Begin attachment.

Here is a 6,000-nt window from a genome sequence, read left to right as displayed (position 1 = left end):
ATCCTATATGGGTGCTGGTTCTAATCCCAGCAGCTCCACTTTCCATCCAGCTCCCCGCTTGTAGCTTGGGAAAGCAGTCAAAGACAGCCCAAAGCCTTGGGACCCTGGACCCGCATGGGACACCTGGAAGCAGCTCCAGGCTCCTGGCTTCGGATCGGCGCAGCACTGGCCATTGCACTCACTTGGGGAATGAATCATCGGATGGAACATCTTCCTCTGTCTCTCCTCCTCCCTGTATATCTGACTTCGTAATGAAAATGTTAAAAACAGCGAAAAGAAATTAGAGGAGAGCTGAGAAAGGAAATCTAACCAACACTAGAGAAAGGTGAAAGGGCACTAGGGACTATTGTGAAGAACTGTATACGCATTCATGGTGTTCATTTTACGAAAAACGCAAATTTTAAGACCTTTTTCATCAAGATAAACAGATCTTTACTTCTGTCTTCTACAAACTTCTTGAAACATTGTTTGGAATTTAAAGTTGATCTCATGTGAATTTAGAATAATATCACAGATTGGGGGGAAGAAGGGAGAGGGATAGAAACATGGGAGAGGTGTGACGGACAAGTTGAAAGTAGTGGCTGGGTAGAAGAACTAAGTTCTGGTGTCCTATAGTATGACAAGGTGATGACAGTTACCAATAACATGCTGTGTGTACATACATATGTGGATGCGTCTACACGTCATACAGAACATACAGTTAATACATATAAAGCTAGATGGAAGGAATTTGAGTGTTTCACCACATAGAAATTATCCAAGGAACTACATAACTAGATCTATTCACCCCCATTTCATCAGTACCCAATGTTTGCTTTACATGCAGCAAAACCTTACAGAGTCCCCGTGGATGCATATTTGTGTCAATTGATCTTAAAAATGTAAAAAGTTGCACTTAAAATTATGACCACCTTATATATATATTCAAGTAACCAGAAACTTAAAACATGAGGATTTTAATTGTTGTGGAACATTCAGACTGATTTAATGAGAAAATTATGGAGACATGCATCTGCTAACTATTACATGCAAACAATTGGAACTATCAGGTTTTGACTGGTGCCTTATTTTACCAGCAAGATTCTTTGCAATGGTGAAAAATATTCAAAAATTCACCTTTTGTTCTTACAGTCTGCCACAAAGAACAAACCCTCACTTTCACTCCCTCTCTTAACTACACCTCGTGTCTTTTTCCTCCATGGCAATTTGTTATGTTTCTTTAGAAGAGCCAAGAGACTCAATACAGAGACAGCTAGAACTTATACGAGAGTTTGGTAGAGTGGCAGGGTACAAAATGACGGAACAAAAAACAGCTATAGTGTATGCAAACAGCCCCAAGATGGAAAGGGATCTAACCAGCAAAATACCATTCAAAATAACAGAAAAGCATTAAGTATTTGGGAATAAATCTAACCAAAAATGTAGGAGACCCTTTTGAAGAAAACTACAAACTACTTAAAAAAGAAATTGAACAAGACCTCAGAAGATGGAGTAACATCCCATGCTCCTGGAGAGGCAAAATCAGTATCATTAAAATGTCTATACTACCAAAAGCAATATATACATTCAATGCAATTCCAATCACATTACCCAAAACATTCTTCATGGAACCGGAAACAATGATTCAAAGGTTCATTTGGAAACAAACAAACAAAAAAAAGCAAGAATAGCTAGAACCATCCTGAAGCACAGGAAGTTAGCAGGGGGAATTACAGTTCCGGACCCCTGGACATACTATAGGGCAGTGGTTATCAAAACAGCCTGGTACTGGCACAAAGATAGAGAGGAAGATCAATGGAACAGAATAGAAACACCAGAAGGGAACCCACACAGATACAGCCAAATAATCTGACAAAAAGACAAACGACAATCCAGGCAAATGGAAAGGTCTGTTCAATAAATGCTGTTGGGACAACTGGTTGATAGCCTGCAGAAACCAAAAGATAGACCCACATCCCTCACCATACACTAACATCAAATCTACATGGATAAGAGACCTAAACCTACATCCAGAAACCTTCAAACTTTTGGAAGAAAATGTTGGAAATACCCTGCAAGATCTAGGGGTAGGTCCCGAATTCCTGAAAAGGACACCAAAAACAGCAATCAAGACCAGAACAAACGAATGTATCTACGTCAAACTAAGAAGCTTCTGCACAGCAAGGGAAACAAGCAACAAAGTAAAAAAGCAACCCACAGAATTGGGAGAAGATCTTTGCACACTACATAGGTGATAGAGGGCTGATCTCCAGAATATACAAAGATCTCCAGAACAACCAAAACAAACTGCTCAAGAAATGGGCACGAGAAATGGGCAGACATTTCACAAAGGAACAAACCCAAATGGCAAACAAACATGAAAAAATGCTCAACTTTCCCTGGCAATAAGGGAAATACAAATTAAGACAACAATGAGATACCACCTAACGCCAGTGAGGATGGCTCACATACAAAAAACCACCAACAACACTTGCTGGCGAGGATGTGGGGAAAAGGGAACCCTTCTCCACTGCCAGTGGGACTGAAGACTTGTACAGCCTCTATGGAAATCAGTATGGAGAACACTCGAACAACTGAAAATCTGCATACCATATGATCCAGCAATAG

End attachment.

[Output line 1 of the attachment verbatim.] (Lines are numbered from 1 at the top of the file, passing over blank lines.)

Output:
Here is a 6,000-nt window from a genome sequence, read left to right as displayed (position 1 = left end):